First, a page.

V. Hezekiah's humble and patient submission to this sentence, v. 19. Observe how he argues himself into this submission. 1. He lays it down for a truth that "good is the word of the Lord, even this word, though a threatening; for every word of his is so. It is not only just, but good; for, as he does no wrong to any, so he means no hurt to good men. It is good; for he will bring good out of it, and do me good by the foresight of it.'' We should believe this concerning every providence, that it is good, is working for good. 2. He takes notice of that in this word which was good, that he should not live to see this evil, much less to share in it. He makes the best of the bad: "Is it not good? Yes, certainly it is, and better than I deserve.'' Note, (1.) True penitents, when they are under divine rebukes, call them not only just, but good; not only submit to the punishment of their iniquity, but accept of it. So Hezekiah did, and by this it appeared that he was indeed humbled for the pride of his heart. (2.) When at any time we are under dark dispensations, or have dark prospects, public or personal, we must take notice of what is for us as well as what is against us, that we may by thanksgiving honour God, and may in our patience possess our own souls. (3.) As to public affairs, it is good, and we are bound to think it so, if peace and truth be in our days. That is, [1.] Whatever else we want, it is good if we have peace and truth, if we have the true religion professed and protected, Bibles and ministers, and enjoy these in peace, not terrified with the alarms of war or persecution. [2.] Whatever trouble may come when we are gone, it is good if all be well in our days. Not that we should be unconcerned for posterity; it is a grief to foresee evils: but we should own that the deferring of judgments is a great favour in general, and to have them deferred so long as what we may die in peace is a particular favour to us, for charity begins at home. We know not how we shall bear the trial, and therefore have reason to think it well if we may but get safely to heaven before it comes.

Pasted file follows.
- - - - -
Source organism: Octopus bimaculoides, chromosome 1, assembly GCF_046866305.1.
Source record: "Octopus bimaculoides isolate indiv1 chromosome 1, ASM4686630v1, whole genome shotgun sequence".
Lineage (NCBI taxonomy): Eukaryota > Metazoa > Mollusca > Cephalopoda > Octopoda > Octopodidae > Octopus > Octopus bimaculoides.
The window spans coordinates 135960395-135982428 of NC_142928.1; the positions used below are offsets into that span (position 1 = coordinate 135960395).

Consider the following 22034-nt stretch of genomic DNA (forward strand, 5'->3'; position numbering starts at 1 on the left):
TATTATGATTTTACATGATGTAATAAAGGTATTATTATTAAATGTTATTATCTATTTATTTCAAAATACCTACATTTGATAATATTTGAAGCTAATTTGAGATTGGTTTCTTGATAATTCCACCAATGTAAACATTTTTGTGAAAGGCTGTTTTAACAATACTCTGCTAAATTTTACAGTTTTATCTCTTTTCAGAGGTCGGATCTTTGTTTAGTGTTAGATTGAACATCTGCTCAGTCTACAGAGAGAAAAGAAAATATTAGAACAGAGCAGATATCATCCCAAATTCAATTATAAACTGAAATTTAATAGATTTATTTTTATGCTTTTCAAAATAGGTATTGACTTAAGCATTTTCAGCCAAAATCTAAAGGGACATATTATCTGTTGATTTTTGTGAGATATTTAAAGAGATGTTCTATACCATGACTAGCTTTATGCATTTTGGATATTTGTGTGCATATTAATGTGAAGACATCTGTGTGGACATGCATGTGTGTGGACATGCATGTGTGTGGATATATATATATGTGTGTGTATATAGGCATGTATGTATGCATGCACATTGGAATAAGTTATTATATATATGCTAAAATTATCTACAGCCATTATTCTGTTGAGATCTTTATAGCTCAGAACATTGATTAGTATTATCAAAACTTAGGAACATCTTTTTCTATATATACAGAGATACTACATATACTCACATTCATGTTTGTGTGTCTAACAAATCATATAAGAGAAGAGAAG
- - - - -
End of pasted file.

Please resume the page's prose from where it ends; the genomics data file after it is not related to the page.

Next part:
Lastly, Here is the conclusion of Hezekiah's life and story, v. 20, 21. In 2 Chr. ch. 29–32 much more is recorded of Hezekiah's work of reformation than in this book of Kings; and it seems that in the civil chronicles, not now extant, there were many things recorded of his might and the good offices he did for Jerusalem, particularly his bringing water by pipes into the city. To have water in plenty, without striving for it and without being terrified with the noise of archers in the drawing of it, to have it at hand and convenient for us, is to be reckoned a great mercy; for the want of water would be a great calamity. But here this historian leaves him asleep with his fathers, and a son in his throne that proved very untoward; for parents cannot give grace to their children. Wicked Ahaz was the son of a godly father and the father of a godly son; holy Hezekiah was the son of a wicked father and the father of a wicked son. When the land was not reformed, as it should have been, by a good reign, it was plagued and ripened for ruin by a bad one; yet then tried again with a good one, that it might appear how loth God was to cut off his people.